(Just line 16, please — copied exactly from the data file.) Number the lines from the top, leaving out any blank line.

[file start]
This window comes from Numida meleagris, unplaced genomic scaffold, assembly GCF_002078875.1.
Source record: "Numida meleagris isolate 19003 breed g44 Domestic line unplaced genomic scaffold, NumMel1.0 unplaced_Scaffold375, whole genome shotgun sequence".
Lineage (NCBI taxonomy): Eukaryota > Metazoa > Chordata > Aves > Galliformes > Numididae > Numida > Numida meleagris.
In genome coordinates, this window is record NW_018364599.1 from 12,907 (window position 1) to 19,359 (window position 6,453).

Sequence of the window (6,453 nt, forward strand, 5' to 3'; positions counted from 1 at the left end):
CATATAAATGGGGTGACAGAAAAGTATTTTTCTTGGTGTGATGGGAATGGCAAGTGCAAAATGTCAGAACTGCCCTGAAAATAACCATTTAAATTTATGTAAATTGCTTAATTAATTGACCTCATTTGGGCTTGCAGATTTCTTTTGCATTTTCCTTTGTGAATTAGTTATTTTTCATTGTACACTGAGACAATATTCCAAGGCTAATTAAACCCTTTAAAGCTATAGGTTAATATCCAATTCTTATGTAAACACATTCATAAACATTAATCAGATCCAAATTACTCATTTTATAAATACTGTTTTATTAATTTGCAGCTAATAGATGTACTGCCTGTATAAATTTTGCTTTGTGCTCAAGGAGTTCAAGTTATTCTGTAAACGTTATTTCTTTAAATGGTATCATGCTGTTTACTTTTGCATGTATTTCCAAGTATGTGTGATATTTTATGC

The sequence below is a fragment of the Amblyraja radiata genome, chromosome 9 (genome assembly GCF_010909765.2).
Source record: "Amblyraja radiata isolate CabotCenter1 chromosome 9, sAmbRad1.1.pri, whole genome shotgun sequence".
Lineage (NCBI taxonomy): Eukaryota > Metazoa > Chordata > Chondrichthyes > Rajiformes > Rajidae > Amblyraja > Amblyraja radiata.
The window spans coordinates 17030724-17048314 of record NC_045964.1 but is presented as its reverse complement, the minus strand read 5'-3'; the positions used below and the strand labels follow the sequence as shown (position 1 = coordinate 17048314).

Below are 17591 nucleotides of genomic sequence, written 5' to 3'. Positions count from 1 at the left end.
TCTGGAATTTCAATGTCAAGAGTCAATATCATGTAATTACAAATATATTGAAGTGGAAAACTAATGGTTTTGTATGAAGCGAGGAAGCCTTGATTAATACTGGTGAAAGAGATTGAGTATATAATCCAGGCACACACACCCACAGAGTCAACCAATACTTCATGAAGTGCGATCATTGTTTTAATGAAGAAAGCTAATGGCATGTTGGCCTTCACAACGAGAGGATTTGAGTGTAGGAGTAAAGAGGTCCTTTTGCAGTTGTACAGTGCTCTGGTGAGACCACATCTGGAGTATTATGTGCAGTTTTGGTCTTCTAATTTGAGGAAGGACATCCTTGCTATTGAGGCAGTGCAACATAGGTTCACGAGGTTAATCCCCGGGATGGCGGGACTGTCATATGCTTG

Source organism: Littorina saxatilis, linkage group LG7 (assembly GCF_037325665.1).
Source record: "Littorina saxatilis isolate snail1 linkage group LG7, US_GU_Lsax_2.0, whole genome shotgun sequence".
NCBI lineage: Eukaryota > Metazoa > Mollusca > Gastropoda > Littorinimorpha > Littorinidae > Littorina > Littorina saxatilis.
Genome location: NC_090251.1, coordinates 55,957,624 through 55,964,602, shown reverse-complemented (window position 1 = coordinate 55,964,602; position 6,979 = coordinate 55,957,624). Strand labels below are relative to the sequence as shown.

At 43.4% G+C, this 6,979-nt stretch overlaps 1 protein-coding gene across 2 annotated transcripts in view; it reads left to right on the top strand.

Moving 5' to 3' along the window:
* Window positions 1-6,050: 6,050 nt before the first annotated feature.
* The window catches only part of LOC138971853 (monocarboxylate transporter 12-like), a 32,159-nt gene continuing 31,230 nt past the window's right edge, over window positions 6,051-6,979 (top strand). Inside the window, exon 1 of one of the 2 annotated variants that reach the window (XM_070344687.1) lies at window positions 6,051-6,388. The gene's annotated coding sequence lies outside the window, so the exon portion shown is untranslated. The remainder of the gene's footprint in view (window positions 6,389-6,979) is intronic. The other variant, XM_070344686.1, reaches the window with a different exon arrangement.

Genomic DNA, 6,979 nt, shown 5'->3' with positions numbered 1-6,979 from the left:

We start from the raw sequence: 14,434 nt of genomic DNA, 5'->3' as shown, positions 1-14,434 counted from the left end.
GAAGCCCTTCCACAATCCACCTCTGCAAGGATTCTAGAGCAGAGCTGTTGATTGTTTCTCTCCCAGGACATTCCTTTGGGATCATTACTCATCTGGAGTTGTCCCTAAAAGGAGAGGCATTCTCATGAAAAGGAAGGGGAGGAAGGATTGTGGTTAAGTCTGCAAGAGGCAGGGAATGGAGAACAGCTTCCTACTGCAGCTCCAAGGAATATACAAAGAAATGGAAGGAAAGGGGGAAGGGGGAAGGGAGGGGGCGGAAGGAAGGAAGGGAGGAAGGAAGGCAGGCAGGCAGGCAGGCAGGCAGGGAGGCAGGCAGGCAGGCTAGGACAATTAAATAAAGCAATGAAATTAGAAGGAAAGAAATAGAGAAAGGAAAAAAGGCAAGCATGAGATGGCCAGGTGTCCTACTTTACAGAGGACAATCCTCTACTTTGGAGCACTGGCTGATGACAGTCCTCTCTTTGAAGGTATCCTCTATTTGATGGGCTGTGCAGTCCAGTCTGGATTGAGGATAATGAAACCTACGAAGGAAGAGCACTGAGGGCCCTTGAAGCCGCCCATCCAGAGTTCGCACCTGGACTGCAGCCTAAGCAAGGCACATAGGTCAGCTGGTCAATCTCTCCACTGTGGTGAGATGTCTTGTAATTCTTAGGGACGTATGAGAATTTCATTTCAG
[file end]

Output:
Genome location: NC_090251.1, coordinates 55,957,624 through 55,964,602, shown reverse-complemented (window position 1 = coordinate 55,964,602; position 6,979 = coordinate 55,957,624). Strand labels below are relative to the sequence as shown.